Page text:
Sunday, April 23rd, 2017

Meetings

April 2017 Meeting

Speaker: Lisa Jones, University of Maryland School of Pharmacy

Topic: Extension of Hydroxyl Radical-Based Footprinting Coupled with Mass Spectrometry for In Cell and In Vivo Protein Analysis

Date: Monday, April 17, 2017

Time: 6:15 pm Dinner, 7:15 pm: Presentation

Location: Shimadzu Scientific Instrument, Inc. Training Center 7100 Riverwood Drive, Columbia, MD 21046 (Directions)

Dinner: Please RSVP to Katherine Fiedler (Katherine.L.Fiedler@fda.hhs.gov) before April 17 if you will be attending the dinner or are a presenting as a vendor.

Abstract: In recent years, protein footprinting coupled with mass spectrometry has been used to identify protein-protein interaction sites and regions of conformational change through modification of solvent accessible sites in proteins. Hydroxyl radical-based footprinting (HRBF) approaches utilize hydroxyl radicals to oxidatively modify the side chains of solvent accessible amino acids. There are several approaches to generate radicals for oxidation including synchrotron radiation and electrochemistry. One HRBF method, fast photochemical oxidation of proteins (FPOP), utilizes an excimer laser for photolysis of hydrogen peroxide to generate hydroxyl radicals. To date, HRBF methods have been used in vitro on relatively pure protein systems. We have further extended the FPOP method for in cell analysis of proteins. This will allow for study of proteins in their native cellular environment and be especially useful for the study of membrane proteins which can be difficult to purify for in vitro studies. We have designed and built a single cell flow system to enable uniform access of cells to the laser. Results demonstrate that in cell FPOP (IC-FPOP) can oxidatively modify over 1300 proteins in various cellular compartments. Further, the method successfully probes solvent accessibility similarly to in vitro FPOP. We have further extended the method for in vivo analysis using C. elegans, members of the nematode family. C. elegans are widely used as model systems for human diseases including cancer, Parkinson’s disease, and diabetes. Preliminary results indicate a number of proteins can be oxidatively modified in C. elegans by in vivo FPOP (IV-FPOP) leading to the possibility of studying protein structure in human diseases directly in animal model systems. However, further optimization of the method is required to increase the number of oxidatively modified proteins.

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The 11th Summer School for “Mass Spectrometry in Biotechnology and Medicine” (MSBM)

Date: July 2-8, 2017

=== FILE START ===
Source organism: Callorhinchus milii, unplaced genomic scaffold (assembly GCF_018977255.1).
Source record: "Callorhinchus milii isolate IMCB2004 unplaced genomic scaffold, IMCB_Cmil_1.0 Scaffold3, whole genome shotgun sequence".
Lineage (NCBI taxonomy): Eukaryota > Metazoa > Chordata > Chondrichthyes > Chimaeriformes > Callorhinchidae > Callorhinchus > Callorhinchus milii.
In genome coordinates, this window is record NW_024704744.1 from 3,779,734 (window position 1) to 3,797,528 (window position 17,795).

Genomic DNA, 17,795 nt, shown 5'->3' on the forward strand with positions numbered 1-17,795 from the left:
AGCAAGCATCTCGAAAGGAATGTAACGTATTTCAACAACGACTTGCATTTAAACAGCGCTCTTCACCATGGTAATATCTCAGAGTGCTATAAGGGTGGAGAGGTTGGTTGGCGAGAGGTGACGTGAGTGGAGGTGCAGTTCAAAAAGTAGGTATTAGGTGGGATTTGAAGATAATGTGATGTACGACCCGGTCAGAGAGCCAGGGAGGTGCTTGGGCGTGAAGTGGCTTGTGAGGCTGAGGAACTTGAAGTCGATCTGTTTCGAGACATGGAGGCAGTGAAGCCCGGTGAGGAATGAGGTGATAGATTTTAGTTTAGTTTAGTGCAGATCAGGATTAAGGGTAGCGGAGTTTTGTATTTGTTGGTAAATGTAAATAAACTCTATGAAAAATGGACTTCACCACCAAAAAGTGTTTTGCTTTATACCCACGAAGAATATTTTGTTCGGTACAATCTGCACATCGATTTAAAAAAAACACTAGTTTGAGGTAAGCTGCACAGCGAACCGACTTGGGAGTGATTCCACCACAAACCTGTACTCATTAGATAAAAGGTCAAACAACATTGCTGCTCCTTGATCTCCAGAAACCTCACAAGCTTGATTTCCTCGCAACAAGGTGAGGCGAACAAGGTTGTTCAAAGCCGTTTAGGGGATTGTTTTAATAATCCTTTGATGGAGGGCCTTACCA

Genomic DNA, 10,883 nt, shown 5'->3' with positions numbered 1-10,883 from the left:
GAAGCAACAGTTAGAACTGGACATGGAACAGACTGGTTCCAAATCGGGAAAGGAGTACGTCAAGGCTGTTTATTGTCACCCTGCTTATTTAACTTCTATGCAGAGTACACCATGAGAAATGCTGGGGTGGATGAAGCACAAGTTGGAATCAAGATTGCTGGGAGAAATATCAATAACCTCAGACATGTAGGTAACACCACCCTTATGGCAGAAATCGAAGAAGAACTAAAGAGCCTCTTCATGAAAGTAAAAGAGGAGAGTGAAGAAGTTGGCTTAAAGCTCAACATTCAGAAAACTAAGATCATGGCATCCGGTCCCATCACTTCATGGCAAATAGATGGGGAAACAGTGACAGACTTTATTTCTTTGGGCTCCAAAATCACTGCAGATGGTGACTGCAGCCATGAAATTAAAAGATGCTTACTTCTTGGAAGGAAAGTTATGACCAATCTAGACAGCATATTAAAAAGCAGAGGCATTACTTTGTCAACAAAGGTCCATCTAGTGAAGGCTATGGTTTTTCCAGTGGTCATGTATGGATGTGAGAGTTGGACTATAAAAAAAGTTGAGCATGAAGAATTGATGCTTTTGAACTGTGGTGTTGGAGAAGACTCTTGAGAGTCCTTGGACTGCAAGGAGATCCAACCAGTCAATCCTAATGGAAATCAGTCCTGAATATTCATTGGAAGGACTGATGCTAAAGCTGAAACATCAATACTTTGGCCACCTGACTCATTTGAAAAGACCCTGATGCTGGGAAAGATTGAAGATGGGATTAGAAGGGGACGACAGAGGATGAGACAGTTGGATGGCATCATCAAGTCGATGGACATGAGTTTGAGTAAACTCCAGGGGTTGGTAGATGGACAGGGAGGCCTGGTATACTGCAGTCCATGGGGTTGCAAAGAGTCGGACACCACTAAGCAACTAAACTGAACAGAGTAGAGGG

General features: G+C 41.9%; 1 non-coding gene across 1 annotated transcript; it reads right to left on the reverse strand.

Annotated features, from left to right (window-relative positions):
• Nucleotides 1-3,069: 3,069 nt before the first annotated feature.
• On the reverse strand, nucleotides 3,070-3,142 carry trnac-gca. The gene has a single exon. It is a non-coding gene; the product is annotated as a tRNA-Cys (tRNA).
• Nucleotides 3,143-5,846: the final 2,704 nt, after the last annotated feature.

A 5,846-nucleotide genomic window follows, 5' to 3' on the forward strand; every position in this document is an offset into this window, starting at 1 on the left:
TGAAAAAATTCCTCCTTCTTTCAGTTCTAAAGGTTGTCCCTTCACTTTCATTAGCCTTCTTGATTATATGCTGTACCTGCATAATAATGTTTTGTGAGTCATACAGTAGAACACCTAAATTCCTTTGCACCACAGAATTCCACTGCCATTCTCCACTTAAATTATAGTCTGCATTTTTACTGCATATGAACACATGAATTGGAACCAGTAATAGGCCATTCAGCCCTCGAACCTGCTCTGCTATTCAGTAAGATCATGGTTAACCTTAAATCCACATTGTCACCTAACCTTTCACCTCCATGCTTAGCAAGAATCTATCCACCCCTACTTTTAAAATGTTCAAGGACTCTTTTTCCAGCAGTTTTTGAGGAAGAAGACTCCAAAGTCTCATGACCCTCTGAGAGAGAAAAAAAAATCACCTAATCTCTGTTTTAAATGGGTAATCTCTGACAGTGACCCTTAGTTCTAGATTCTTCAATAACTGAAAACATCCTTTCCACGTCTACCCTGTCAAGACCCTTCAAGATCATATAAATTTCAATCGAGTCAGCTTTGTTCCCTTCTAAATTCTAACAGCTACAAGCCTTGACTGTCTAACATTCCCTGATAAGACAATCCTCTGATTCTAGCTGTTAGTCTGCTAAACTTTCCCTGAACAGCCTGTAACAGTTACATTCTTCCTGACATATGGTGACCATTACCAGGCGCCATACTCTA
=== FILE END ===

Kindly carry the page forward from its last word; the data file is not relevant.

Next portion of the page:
The 11th Edition of the Summer School for “Mass Spectrometry in Biotechnology and Medicine” (MSBM), will be held at the Centre for Advanced Academic Studies (CAAS), Dubrovnik, Croatia, 2-8 July 2017. Once again MSBM features instruction by the leading international scientists in mass spectrometry. However, this year MSBM is working together with the Nederlandse Vereniging voor Massaspectrometrie (NVMS) to host the third International Mass Spectrometry School (IMSS-2017) on behalf of the International Mass Spectrometry Foundation (IMSF).

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March 2017 Meeting

Speaker: Robert N. Cole, Johns Hopkins School of Medicine

Topic: Adventures of Capillary Electrophoresis in Proteomics, from Top-down to Bottom-up

Date: Monday, March 27, 2017

Time: 6:15 pm Dinner, 7:15 pm: Presentation

Location: Shimadzu Scientific Instrument, Inc. Training Center 7100 Riverwood Drive, Columbia, MD 21046 (Directions)

Dinner: Please RSVP to Katherine Fiedler (Katherine.L.Fiedler@fda.hhs.gov) before February 27 if you will be attending the dinner or are a presenting as a vendor.

Abstract: Capillary zone electrophoresis (CE)-MS has become more accessible with robust electrospray interfaces, presenting a potential alternative to LC-MS. CE achieves rapid and high resolution analyte separation based on net charge and hydrodynamic volume. CE is orthogonal to reversed phase LC with additional benefits of low carryover, low (nanogram) sample injection, and rapid sample loading. CE-MS analysis of complex peptide mixtures is challenging due to the seconds-wide elution peaks produced during the rapid separations. However, increases in MS data acquisition speeds warrant re-examination of the role of CE in proteomics. We are evaluating a microfluidic chip-based CE interface (ZipChip, 908 Devices Inc) for top-down analysis of intact proteins, analysis of high charge/high pI peptides, and bottom-up quantification of proteins. Even with major challenges of sample concentration, protein complexity and automation, CEMS has a bright future in protein analysis.

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